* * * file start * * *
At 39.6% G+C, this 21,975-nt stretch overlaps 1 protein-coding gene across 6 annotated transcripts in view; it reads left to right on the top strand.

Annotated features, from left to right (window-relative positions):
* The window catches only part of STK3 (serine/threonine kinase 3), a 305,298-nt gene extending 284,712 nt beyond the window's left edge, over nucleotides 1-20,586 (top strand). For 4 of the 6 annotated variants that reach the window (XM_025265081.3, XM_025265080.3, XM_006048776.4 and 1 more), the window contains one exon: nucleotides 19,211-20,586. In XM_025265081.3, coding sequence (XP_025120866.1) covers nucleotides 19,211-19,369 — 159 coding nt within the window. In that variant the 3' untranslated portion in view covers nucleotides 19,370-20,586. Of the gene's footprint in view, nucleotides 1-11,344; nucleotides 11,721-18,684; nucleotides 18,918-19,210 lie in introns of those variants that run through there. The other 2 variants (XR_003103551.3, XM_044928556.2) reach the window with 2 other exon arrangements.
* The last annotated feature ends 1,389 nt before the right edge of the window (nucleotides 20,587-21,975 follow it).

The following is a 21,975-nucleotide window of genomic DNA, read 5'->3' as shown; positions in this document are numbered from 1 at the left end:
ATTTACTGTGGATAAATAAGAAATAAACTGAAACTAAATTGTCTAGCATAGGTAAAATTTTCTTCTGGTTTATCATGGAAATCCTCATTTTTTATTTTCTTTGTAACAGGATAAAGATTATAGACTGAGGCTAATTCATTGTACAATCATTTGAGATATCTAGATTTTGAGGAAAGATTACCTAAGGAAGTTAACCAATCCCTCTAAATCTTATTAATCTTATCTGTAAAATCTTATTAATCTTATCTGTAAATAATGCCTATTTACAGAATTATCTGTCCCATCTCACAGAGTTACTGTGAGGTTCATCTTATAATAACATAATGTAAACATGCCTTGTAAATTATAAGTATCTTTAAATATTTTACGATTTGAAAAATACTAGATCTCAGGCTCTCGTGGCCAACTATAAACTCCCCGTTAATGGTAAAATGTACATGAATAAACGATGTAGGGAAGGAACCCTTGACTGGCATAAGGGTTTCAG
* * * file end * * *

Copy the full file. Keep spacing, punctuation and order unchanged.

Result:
At 39.6% G+C, this 21,975-nt stretch overlaps 1 protein-coding gene across 6 annotated transcripts in view; it reads left to right on the top strand.

Annotated features, from left to right (window-relative positions):
* The window catches only part of STK3 (serine/threonine kinase 3), a 305,298-nt gene extending 284,712 nt beyond the window's left edge, over nucleotides 1-20,586 (top strand). For 4 of the 6 annotated variants that reach the window (XM_025265081.3, XM_025265080.3, XM_006048776.4 and 1 more), the window contains one exon: nucleotides 19,211-20,586. In XM_025265081.3, coding sequence (XP_025120866.1) covers nucleotides 19,211-19,369 — 159 coding nt within the window. In that variant the 3' untranslated portion in view covers nucleotides 19,370-20,586. Of the gene's footprint in view, nucleotides 1-11,344; nucleotides 11,721-18,684; nucleotides 18,918-19,210 lie in introns of those variants that run through there. The other 2 variants (XR_003103551.3, XM_044928556.2) reach the window with 2 other exon arrangements.
* The last annotated feature ends 1,389 nt before the right edge of the window (nucleotides 20,587-21,975 follow it).

The following is a 21,975-nucleotide window of genomic DNA, read 5'->3' as shown; positions in this document are numbered from 1 at the left end:
ATTTACTGTGGATAAATAAGAAATAAACTGAAACTAAATTGTCTAGCATAGGTAAAATTTTCTTCTGGTTTATCATGGAAATCCTCATTTTTTATTTTCTTTGTAACAGGATAAAGATTATAGACTGAGGCTAATTCATTGTACAATCATTTGAGATATCTAGATTTTGAGGAAAGATTACCTAAGGAAGTTAACCAATCCCTCTAAATCTTATTAATCTTATCTGTAAAATCTTATTAATCTTATCTGTAAATAATGCCTATTTACAGAATTATCTGTCCCATCTCACAGAGTTACTGTGAGGTTCATCTTATAATAACATAATGTAAACATGCCTTGTAAATTATAAGTATCTTTAAATATTTTACGATTTGAAAAATACTAGATCTCAGGCTCTCGTGGCCAACTATAAACTCCCCGTTAATGGTAAAATGTACATGAATAAACGATGTAGGGAAGGAACCCTTGACTGGCATAAGGGTTTCAG